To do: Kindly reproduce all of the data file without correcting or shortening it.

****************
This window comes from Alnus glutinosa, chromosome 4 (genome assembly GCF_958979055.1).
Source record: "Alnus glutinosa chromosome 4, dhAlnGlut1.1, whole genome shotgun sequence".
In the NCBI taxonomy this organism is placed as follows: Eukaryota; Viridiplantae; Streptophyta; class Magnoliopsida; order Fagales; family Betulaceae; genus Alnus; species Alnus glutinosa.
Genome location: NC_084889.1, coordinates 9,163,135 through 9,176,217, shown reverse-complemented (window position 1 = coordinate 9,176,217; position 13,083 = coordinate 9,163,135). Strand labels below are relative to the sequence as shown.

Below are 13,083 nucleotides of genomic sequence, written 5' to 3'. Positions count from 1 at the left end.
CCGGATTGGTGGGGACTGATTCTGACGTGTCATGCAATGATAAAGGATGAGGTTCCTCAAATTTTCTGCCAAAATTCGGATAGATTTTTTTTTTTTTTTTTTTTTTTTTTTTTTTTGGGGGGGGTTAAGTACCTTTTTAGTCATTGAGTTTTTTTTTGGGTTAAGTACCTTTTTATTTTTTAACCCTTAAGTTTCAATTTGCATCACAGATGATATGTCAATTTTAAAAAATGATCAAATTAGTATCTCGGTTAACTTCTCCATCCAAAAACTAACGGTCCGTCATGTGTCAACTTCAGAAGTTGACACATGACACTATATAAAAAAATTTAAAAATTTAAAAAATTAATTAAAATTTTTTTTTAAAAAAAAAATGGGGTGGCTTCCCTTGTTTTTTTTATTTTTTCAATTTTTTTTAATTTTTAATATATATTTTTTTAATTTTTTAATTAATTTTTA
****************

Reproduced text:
This window comes from Alnus glutinosa, chromosome 4 (genome assembly GCF_958979055.1).
Source record: "Alnus glutinosa chromosome 4, dhAlnGlut1.1, whole genome shotgun sequence".
In the NCBI taxonomy this organism is placed as follows: Eukaryota; Viridiplantae; Streptophyta; class Magnoliopsida; order Fagales; family Betulaceae; genus Alnus; species Alnus glutinosa.
Genome location: NC_084889.1, coordinates 9,163,135 through 9,176,217, shown reverse-complemented (window position 1 = coordinate 9,176,217; position 13,083 = coordinate 9,163,135). Strand labels below are relative to the sequence as shown.

Below are 13,083 nucleotides of genomic sequence, written 5' to 3'. Positions count from 1 at the left end.
CCGGATTGGTGGGGACTGATTCTGACGTGTCATGCAATGATAAAGGATGAGGTTCCTCAAATTTTCTGCCAAAATTCGGATAGATTTTTTTTTTTTTTTTTTTTTTTTTTTTTTTTGGGGGGGGTTAAGTACCTTTTTAGTCATTGAGTTTTTTTTTGGGTTAAGTACCTTTTTATTTTTTAACCCTTAAGTTTCAATTTGCATCACAGATGATATGTCAATTTTAAAAAATGATCAAATTAGTATCTCGGTTAACTTCTCCATCCAAAAACTAACGGTCCGTCATGTGTCAACTTCAGAAGTTGACACATGACACTATATAAAAAAATTTAAAAATTTAAAAAATTAATTAAAATTTTTTTTTAAAAAAAAAATGGGGTGGCTTCCCTTGTTTTTTTTATTTTTTCAATTTTTTTTAATTTTTAATATATATTTTTTTAATTTTTTAATTAATTTTTA